revolution has been a success.” She included in her definition the
achievement of sovereignty, national pride and surviving “fifty
years” of aggression by “the most powerful country in the world.”

She could have added that the revolution also allowed Cubans to make
history in southern Africa, save countless lives after natural
disasters around the world, as well as the eyesight of tens of
thousands who had no access to such medical service. The point about
its past success eludes Cohen and most other mainstream writers who
bask in the discontent of Cuba’s shabby present, and then point to
“countless talented Cubans” who sit around “plotting to get out.”
It’s true that a million Cubans have left since 1959 for the
wealthier shores of Florida. Another million, however, fought
alongside Africans for Angola’s independence from 1975-1978. Cubans
played roles in the Vietnam War and served in the 1973 Middle East
war as well. Others climbed mountains in Pakistan to save lives after
the 2005 earthquake; Cuban doctors treat the poor in sub-Saharan
Africa and other places most doctors would not go.

To present the case against Cuba, history first must suffer severe
body blows. Cohen laments “the fruitless paralysis of the
Cuban-American confrontation.” Note how he reverts to the passive
voice to deflect historical cause and effect. “Diplomatic relations
have been (my emphasis) severed since 1961; a U.S. trade embargo has
been in place…” He could have made the article both active and more
accurate by saying “President Eisenhower broke relations in January
1961 and Kennedy formally placed a trade embargo on Cuba in 1962.”

Cohen lists several factors that work against restoring relations:
“bad history, predatory U.S. practices and the expediency of
autocratic regimes of casting the United States as the diabolical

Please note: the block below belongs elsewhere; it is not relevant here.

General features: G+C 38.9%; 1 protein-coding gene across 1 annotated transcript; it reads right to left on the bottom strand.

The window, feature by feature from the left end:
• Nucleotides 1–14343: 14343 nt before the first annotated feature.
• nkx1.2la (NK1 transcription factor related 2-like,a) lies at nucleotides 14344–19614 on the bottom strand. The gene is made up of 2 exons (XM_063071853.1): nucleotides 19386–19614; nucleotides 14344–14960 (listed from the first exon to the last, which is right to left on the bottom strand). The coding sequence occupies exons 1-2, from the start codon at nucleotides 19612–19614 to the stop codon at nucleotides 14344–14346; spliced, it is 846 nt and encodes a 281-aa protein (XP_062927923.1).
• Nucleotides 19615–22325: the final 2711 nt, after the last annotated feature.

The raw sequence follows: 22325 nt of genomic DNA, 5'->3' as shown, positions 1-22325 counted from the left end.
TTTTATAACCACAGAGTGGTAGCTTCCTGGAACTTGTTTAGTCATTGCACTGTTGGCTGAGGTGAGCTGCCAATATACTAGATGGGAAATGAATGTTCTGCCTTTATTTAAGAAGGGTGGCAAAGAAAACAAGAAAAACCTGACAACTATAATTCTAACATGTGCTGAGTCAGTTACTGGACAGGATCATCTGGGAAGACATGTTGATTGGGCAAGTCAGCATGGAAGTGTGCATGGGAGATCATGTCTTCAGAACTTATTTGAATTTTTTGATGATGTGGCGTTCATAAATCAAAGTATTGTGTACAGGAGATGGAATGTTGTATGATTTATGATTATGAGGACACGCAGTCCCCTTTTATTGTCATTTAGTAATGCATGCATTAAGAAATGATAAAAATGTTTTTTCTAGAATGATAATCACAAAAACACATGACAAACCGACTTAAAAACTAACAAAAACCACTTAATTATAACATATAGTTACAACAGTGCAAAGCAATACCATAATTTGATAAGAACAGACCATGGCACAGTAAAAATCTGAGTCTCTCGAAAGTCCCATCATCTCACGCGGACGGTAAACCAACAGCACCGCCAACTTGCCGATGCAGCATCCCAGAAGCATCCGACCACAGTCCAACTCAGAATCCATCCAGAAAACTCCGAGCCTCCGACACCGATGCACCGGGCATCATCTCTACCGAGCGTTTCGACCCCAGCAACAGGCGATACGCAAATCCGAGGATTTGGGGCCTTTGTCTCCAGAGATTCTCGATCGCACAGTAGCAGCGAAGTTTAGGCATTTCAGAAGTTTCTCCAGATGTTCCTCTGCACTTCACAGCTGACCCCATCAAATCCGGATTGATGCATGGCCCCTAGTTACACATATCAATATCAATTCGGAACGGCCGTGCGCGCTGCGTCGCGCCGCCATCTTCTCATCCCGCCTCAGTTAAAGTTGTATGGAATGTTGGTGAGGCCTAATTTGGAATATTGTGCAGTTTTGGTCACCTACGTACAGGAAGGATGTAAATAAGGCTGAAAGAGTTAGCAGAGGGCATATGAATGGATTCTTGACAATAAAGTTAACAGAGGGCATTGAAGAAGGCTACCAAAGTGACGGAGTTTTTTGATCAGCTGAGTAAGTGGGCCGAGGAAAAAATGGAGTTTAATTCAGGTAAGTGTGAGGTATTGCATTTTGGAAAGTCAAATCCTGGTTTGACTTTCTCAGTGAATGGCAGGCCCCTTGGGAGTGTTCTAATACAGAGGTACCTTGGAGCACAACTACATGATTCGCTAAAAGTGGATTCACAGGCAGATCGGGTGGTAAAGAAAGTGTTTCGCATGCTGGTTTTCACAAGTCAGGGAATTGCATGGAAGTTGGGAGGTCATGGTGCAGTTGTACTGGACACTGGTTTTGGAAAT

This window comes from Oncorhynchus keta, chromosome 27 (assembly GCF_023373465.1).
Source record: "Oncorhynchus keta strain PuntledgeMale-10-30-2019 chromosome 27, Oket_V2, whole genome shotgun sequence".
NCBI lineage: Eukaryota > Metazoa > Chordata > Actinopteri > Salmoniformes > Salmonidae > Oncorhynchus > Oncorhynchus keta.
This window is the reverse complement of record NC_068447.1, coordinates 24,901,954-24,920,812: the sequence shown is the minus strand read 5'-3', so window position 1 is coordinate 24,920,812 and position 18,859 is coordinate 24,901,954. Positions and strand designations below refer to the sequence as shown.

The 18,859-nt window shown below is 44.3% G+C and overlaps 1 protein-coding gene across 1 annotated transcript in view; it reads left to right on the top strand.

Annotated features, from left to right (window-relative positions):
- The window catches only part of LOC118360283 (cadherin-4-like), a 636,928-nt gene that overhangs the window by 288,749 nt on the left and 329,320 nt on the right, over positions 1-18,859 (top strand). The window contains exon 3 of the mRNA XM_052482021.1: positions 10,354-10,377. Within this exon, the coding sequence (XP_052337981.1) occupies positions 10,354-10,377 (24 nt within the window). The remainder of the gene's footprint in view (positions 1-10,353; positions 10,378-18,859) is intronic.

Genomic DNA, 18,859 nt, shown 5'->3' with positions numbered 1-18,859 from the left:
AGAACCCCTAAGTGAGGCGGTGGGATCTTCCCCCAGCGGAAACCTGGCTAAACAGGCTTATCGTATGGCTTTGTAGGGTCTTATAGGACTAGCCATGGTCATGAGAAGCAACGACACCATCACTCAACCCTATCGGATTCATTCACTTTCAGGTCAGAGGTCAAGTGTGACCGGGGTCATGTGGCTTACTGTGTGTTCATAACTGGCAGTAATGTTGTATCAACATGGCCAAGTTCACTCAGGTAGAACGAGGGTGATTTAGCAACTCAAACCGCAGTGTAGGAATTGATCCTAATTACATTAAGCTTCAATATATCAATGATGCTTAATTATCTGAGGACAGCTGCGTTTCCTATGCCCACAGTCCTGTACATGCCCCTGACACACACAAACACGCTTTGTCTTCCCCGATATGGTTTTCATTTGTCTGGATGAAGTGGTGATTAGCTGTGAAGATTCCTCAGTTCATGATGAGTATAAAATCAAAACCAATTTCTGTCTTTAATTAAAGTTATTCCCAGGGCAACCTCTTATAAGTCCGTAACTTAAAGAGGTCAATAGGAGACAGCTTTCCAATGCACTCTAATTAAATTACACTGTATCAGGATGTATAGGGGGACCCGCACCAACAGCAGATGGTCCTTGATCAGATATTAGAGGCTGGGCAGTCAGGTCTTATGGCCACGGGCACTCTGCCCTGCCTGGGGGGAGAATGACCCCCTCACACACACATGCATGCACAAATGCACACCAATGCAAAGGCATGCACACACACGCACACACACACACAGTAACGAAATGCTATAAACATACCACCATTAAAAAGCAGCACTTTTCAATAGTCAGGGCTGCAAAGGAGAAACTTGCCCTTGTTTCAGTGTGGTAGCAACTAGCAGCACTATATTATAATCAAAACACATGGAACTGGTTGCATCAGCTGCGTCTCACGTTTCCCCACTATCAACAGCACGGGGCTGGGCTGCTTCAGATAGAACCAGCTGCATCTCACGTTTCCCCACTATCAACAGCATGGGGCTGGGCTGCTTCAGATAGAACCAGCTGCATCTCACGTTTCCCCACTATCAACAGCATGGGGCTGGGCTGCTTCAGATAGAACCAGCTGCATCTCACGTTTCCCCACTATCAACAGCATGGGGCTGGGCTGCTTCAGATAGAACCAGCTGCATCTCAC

enemy.” By bad history, did he mean naughty? On whose part?

In fact, the United States has acted like Cuba’s diabolical enemy.
The very language used to justify the embargo and travel ban
emphasizes “punishing Castro.” The United States instigated thousands
of terrorist attacks against the island, prepared and launched an
invasion at the Bay of Pigs, tried to cut off Cuba from the rest of
the world and possibly engaged in biological and chemical warfare
during certain periods. If that’s not diabolical, what is?

Both sides have “traded accusations” of terrorism, writes Cohen,
implying mutual responsibility. The record shows, however, the United
States actively practiced assassination and sabotage against Cuba.
Evidence of Cuban aggression against U.S. leaders or installations,
on the other hand, appears non-existent. Cuba could, of course,
metaphorically, stop punching the United States in the fist with its

After the 1991 Soviet collapse, Cuba drifted with survival measures.
This year, 3 hurricanes destroyed a good percentage of its
agriculture and hundreds of thousands of homes. Its wage-salary
structure is rife with irrationality and aspects of paternal
governance inherited from colonial Spain irritate the highly educated
citizenry-- as does media censorship.

Fifty years of an experiment in socialism with a lethal enemy at its
door has yielded some startling successes: Cuban art and music stun
visitors. Cuban literature, film, dance and sports claim rightfully
high places in the world. Cohen doesn’t return to the era of Batista,
when the Mafia ran hotels and casinos, when the United States
dictated Cuba’s policies. True, fifty years has not produced an ideal
society or a model others would now copy.

How does one measure a nation’s history, its progress? In 1868, Cuban
patriots initiated the first war for independence from Spain. Almost
100 years later, Castro led the revolution to realize that dream.

Cohen writes of the “terrible price” Cubans have paid for “Fidel’s
communist revolution,” as if he did it by himself. In Cuba, no one
has disappeared and no journalists have been murdered. No single man
could steal $50 billion from others.

Cubans did pay a price, perhaps most in having divided families. Most
of the wealthy and middle classes left by the early 1960s. The poor
face scarcity, but also receive benefits, like guaranteed medical
care, housing, education and food, albeit not as much as they enjoyed
twenty years ago. But the flaws inherent in revolutionary or
evolutionary processes -- think of the U.S. Civil War, the centuries
of slavery and apartheid -- should point to the uneven and combined
nature of human development itself. And, like most historical eras,
one major actor, 90 miles away, helped determine the context in which
a less powerful player evolved.

That Cuba survived 50 years of almost unrelieved punishment by a
superpower neighbor is a modern miracle. I toast to its necessary
reforms in 2009!

Saul Landau’s films with Fidel are available on DVD from

     Havana, Cuba
     Editor-in-Chief, CubaNews
     "Cuba - Un Paraíso bajo el bloqueo"